With the midterm election still eight months off, I hesitate to contribute, even in my small way, to speculation about how it will play out. The Perpetual Campaign has gotten so bad that House Speaker John Boehner recently warned us not to expect much lawmaking from Congress in 2014. Republicans are reinvigorated in their opposition to the Affordable Care Act and will not risk their election year unity by legislating on any potentially-divisive major issues, such as immigration reform, or any that would advance Obama’s agenda. This prompted Nancy Pelosi to ask: “Why don’t we just pack up and go home?”
Since there won’t be much legislation to discuss this year, maybe it’s only right to skip ahead to the elections. The current meme is that the GOP, in addition to holding on to the House, has a strong chance to win a majority in the Senate. The Democrats will be on a defensive footing this election cycle. Historically, the opposition party gains seats. More importantly, Democrats will be defending seven seats in states that Romney won, while losing two incumbents to retirement.
Republicans are convinced that the unpopularity of the Affordable Care Act will tip the electorate toward them, so, accordingly, they intend to base the 2014 campaign around the healthcare law and little else — the third in a row. This is short-sighted. By election day, the healthcare exchanges will be 13 months old. There will have been another surge in enrollment ahead of the March 31 deadline. The buggy website will be a distant memory. As more Americans gain subsidized insurance and see improved standards, they will not offer them up for repeal.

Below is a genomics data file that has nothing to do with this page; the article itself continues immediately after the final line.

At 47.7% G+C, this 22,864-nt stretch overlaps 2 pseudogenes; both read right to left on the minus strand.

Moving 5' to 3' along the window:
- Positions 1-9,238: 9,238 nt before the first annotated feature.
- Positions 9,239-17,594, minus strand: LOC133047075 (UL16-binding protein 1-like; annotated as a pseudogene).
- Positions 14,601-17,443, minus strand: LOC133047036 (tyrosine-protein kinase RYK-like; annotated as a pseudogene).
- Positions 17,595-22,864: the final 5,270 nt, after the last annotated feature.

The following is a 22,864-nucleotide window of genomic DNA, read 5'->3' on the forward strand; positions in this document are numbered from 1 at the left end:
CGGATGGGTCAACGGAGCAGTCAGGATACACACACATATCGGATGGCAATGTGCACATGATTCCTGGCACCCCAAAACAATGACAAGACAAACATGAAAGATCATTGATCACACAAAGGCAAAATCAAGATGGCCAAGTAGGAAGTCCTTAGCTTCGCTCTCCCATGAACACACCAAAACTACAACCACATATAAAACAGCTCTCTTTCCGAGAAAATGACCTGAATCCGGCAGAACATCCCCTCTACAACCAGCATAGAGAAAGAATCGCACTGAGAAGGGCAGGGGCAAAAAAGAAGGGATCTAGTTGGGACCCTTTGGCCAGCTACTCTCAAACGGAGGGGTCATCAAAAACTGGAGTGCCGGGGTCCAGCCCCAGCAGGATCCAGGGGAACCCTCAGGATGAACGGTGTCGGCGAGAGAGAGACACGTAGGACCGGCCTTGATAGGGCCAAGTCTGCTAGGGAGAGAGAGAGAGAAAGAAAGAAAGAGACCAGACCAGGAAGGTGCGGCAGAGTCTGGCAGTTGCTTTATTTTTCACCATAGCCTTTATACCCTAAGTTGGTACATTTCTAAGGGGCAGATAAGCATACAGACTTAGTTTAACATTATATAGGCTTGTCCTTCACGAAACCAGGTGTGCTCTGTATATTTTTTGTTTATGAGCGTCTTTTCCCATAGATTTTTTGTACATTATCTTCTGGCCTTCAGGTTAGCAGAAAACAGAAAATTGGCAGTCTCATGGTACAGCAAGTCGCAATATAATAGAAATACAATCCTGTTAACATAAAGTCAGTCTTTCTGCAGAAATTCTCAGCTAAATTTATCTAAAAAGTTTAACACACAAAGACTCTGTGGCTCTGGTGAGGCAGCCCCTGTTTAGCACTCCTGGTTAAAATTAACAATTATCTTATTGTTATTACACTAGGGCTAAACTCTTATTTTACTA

The dreary state of the Republican Party must also be considered. The GOP doesn’t even try to hide their slavish devotion to the wealthiest sliver of the population, and it shows in their 66% disapproval rating. On almost every major issue, the specific policies they advocate have minuscule public support. They’ve alienated broad swaths of women, minorities (citizens and non), LGBTQ community members, the well-educated and the lower classes. Added to this, the party has internal divisions, with major donors fueling “insurgent” primary campaigns from far-right Tea Party candidates. Some Democrats will distance themselves from the ACA, but the party is far more unified and is at least advancing a popular agenda in many areas (e.g. higher minimum wage, public investment, pre-k expansion).
Electoral politics have taken on a new, grave character since the GOP veered hard right post-2008. Ten years ago, the differences between the two parties were far narrower. Now Republicans promise an ominous agenda. Economically, it’s based on domination by the rich. Internationally, on the reflexive use of force. Socially, on regression. The expansion of Republican power would further threaten the well-being of the nation. Hopefully, it can be staunched.